I taper the leg with a spokeshave. Then I finish with a gunstock scraper, which is the tool I’m using in the photo. Once I get the surface looking semi-acceptable, I remove the leg from the vise and quickly hand-sand the shaved section with #150-grit (the grit isn’t really important). This creates a powdery, dull finish on the leg.

Then I put the leg back in the vise and shave the leg to its final surface with the gunstock scraper. The sanded sections of the legs peel away and I can see exactly what needs to be shaved and can make the facets nice and semi-regular.

In reading what I just wrote above, I sound like a fussbudget. But I do this operation to save time and prevent me from over-shaving sections of the leg or spindle.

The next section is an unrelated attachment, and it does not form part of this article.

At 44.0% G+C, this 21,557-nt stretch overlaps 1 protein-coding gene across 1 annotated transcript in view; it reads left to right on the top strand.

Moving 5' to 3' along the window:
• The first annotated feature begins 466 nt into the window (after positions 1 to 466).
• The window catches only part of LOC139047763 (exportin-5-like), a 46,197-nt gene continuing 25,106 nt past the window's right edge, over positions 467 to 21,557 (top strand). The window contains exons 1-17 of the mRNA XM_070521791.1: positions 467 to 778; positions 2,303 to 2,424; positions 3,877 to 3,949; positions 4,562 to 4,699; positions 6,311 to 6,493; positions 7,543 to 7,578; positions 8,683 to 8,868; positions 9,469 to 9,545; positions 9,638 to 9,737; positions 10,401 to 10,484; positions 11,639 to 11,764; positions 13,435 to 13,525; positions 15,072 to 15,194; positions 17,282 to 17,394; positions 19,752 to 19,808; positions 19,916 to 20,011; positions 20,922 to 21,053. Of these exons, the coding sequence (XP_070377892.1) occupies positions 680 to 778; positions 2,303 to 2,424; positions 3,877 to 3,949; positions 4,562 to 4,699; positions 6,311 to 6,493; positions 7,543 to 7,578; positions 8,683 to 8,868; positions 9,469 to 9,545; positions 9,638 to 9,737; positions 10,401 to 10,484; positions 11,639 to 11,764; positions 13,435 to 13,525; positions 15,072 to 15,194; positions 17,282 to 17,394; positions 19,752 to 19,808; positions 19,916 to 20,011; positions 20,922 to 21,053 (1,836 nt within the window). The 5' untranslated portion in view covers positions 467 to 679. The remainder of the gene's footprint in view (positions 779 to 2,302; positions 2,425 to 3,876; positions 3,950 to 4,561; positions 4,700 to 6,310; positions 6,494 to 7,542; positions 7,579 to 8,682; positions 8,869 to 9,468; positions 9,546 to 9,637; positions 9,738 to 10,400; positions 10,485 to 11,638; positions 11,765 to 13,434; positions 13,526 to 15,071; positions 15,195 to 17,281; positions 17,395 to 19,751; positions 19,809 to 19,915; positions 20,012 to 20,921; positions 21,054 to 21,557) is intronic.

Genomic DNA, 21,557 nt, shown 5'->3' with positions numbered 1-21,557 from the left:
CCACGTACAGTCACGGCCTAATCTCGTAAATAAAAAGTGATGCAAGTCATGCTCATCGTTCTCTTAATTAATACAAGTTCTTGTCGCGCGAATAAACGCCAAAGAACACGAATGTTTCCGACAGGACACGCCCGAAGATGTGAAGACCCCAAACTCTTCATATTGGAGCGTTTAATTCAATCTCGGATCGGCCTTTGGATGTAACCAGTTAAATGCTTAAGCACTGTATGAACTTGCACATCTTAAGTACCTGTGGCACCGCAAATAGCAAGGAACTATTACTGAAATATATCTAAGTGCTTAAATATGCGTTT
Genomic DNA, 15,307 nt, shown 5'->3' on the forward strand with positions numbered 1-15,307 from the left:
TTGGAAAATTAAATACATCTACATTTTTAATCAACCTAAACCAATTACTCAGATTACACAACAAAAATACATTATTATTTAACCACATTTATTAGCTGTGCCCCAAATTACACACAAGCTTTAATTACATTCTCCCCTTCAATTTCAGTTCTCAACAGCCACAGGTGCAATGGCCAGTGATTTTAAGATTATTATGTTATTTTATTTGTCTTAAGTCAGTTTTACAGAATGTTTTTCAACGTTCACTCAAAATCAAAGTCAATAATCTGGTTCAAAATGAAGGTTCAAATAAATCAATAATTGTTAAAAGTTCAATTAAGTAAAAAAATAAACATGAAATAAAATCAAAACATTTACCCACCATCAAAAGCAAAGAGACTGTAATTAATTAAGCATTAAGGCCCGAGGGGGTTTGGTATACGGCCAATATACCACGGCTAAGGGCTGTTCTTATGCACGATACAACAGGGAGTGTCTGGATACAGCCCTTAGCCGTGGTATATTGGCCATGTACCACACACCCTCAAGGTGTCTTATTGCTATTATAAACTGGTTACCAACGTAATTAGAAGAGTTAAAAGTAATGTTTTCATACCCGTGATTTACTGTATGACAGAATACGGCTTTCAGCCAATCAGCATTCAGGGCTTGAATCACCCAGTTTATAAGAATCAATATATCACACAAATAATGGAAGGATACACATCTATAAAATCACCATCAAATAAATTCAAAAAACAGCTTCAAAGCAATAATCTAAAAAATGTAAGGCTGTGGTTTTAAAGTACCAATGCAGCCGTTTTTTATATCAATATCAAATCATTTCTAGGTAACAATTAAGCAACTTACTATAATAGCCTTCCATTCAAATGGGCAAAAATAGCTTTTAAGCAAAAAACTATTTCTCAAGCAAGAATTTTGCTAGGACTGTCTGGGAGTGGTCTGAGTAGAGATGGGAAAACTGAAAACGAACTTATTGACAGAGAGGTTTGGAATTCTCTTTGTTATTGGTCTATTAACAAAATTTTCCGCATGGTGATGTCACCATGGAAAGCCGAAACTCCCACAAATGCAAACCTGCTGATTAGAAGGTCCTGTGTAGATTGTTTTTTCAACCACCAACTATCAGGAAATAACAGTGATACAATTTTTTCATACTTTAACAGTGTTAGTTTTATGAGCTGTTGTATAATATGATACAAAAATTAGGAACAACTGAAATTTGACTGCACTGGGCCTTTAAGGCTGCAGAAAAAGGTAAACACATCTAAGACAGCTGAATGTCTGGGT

— Christopher Schwarz

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Posted in Furniture of Necessity | 28 Comments

First, Add No BS

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One of the turning points in my writing was courtesy of Bob Flexner. Years ago we were discussing ideas for future columns that he could write, and Bob threw out this one: You don’t have to finish both sides of board.

I laughed because I thought he was joking. Everyone else, and I do mean everyone, had told me you had to finish both surfaces of a board to prevent it from warping. Bob dissected the myth, eviscerated it. Here’s a later column Bob wrote on the topic for Woodshop News.

Bob’s column was fantastic. And it changed my thinking process immediately. Whenever I evaluate or explain a technique, I ask myself: How do I know this? Am I certain that every word can be demonstrated? Am I just repeating something I’ve read elsewhere?